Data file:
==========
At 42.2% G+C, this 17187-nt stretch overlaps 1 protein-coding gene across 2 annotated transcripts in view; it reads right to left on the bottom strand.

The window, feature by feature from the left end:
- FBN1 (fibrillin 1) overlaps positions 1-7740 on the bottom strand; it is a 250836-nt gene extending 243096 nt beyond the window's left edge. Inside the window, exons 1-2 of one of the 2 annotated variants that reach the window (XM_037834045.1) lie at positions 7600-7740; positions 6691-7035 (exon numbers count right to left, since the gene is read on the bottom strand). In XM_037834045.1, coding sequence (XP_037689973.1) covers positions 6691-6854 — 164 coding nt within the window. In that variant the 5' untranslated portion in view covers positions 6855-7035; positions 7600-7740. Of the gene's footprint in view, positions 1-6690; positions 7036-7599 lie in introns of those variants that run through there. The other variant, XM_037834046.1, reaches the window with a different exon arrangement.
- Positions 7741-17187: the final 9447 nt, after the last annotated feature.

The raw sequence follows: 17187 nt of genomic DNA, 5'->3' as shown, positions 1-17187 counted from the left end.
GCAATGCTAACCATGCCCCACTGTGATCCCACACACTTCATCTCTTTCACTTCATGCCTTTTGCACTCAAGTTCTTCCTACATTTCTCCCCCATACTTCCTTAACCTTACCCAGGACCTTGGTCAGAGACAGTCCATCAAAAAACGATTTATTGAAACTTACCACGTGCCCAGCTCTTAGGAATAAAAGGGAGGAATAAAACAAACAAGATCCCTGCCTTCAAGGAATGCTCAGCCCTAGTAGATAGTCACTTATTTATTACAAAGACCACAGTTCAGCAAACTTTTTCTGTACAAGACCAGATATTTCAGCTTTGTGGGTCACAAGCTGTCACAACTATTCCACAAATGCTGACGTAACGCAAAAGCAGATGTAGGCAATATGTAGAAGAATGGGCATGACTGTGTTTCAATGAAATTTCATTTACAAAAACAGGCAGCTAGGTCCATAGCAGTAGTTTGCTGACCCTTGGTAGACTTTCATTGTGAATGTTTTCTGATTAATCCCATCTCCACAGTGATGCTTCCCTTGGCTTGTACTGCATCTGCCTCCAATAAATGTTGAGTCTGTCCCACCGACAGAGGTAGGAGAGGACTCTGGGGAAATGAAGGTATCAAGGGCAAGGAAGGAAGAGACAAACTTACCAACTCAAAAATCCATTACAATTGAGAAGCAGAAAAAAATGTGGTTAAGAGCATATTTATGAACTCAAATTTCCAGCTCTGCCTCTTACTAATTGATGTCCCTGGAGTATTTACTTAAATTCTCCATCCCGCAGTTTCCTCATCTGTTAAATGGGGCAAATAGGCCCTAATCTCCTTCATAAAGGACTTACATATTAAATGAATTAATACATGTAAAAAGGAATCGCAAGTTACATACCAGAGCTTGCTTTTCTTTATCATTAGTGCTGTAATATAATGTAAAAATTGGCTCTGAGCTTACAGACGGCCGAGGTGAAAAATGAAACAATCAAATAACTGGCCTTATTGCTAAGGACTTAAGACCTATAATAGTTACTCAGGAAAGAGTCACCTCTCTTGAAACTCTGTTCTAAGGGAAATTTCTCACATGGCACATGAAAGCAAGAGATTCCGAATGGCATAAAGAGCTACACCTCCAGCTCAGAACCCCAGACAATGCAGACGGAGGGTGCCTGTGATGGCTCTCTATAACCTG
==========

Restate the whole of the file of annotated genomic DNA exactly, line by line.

At 42.2% G+C, this 17187-nt stretch overlaps 1 protein-coding gene across 2 annotated transcripts in view; it reads right to left on the bottom strand.

The window, feature by feature from the left end:
- FBN1 (fibrillin 1) overlaps positions 1-7740 on the bottom strand; it is a 250836-nt gene extending 243096 nt beyond the window's left edge. Inside the window, exons 1-2 of one of the 2 annotated variants that reach the window (XM_037834045.1) lie at positions 7600-7740; positions 6691-7035 (exon numbers count right to left, since the gene is read on the bottom strand). In XM_037834045.1, coding sequence (XP_037689973.1) covers positions 6691-6854 — 164 coding nt within the window. In that variant the 5' untranslated portion in view covers positions 6855-7035; positions 7600-7740. Of the gene's footprint in view, positions 1-6690; positions 7036-7599 lie in introns of those variants that run through there. The other variant, XM_037834046.1, reaches the window with a different exon arrangement.
- Positions 7741-17187: the final 9447 nt, after the last annotated feature.

The raw sequence follows: 17187 nt of genomic DNA, 5'->3' as shown, positions 1-17187 counted from the left end.
GCAATGCTAACCATGCCCCACTGTGATCCCACACACTTCATCTCTTTCACTTCATGCCTTTTGCACTCAAGTTCTTCCTACATTTCTCCCCCATACTTCCTTAACCTTACCCAGGACCTTGGTCAGAGACAGTCCATCAAAAAACGATTTATTGAAACTTACCACGTGCCCAGCTCTTAGGAATAAAAGGGAGGAATAAAACAAACAAGATCCCTGCCTTCAAGGAATGCTCAGCCCTAGTAGATAGTCACTTATTTATTACAAAGACCACAGTTCAGCAAACTTTTTCTGTACAAGACCAGATATTTCAGCTTTGTGGGTCACAAGCTGTCACAACTATTCCACAAATGCTGACGTAACGCAAAAGCAGATGTAGGCAATATGTAGAAGAATGGGCATGACTGTGTTTCAATGAAATTTCATTTACAAAAACAGGCAGCTAGGTCCATAGCAGTAGTTTGCTGACCCTTGGTAGACTTTCATTGTGAATGTTTTCTGATTAATCCCATCTCCACAGTGATGCTTCCCTTGGCTTGTACTGCATCTGCCTCCAATAAATGTTGAGTCTGTCCCACCGACAGAGGTAGGAGAGGACTCTGGGGAAATGAAGGTATCAAGGGCAAGGAAGGAAGAGACAAACTTACCAACTCAAAAATCCATTACAATTGAGAAGCAGAAAAAAATGTGGTTAAGAGCATATTTATGAACTCAAATTTCCAGCTCTGCCTCTTACTAATTGATGTCCCTGGAGTATTTACTTAAATTCTCCATCCCGCAGTTTCCTCATCTGTTAAATGGGGCAAATAGGCCCTAATCTCCTTCATAAAGGACTTACATATTAAATGAATTAATACATGTAAAAAGGAATCGCAAGTTACATACCAGAGCTTGCTTTTCTTTATCATTAGTGCTGTAATATAATGTAAAAATTGGCTCTGAGCTTACAGACGGCCGAGGTGAAAAATGAAACAATCAAATAACTGGCCTTATTGCTAAGGACTTAAGACCTATAATAGTTACTCAGGAAAGAGTCACCTCTCTTGAAACTCTGTTCTAAGGGAAATTTCTCACATGGCACATGAAAGCAAGAGATTCCGAATGGCATAAAGAGCTACACCTCCAGCTCAGAACCCCAGACAATGCAGACGGAGGGTGCCTGTGATGGCTCTCTATAACCTG